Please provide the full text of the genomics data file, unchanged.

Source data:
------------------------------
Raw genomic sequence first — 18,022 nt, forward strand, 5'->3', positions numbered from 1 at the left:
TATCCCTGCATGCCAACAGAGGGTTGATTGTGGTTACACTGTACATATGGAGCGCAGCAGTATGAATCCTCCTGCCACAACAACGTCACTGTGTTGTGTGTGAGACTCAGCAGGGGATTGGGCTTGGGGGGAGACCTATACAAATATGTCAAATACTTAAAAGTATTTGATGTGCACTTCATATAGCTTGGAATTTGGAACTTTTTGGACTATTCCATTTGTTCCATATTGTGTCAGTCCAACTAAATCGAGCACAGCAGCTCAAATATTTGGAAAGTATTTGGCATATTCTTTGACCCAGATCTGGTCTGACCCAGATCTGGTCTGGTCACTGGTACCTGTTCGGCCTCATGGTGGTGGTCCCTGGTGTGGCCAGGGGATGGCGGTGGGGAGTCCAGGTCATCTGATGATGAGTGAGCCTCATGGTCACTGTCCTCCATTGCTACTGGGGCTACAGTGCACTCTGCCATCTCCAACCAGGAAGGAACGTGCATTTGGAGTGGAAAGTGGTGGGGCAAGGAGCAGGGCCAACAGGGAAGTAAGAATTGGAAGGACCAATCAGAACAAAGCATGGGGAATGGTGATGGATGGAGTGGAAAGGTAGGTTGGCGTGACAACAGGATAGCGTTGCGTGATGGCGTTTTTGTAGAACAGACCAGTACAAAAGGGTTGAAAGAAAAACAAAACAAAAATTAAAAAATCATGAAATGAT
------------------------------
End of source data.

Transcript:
Raw genomic sequence first — 18,022 nt, forward strand, 5'->3', positions numbered from 1 at the left:
TATCCCTGCATGCCAACAGAGGGTTGATTGTGGTTACACTGTACATATGGAGCGCAGCAGTATGAATCCTCCTGCCACAACAACGTCACTGTGTTGTGTGTGAGACTCAGCAGGGGATTGGGCTTGGGGGGAGACCTATACAAATATGTCAAATACTTAAAAGTATTTGATGTGCACTTCATATAGCTTGGAATTTGGAACTTTTTGGACTATTCCATTTGTTCCATATTGTGTCAGTCCAACTAAATCGAGCACAGCAGCTCAAATATTTGGAAAGTATTTGGCATATTCTTTGACCCAGATCTGGTCTGACCCAGATCTGGTCTGGTCACTGGTACCTGTTCGGCCTCATGGTGGTGGTCCCTGGTGTGGCCAGGGGATGGCGGTGGGGAGTCCAGGTCATCTGATGATGAGTGAGCCTCATGGTCACTGTCCTCCATTGCTACTGGGGCTACAGTGCACTCTGCCATCTCCAACCAGGAAGGAACGTGCATTTGGAGTGGAAAGTGGTGGGGCAAGGAGCAGGGCCAACAGGGAAGTAAGAATTGGAAGGACCAATCAGAACAAAGCATGGGGAATGGTGATGGATGGAGTGGAAAGGTAGGTTGGCGTGACAACAGGATAGCGTTGCGTGATGGCGTTTTTGTAGAACAGACCAGTACAAAAGGGTTGAAAGAAAAACAAAACAAAAATTAAAAAATCATGAAATGAT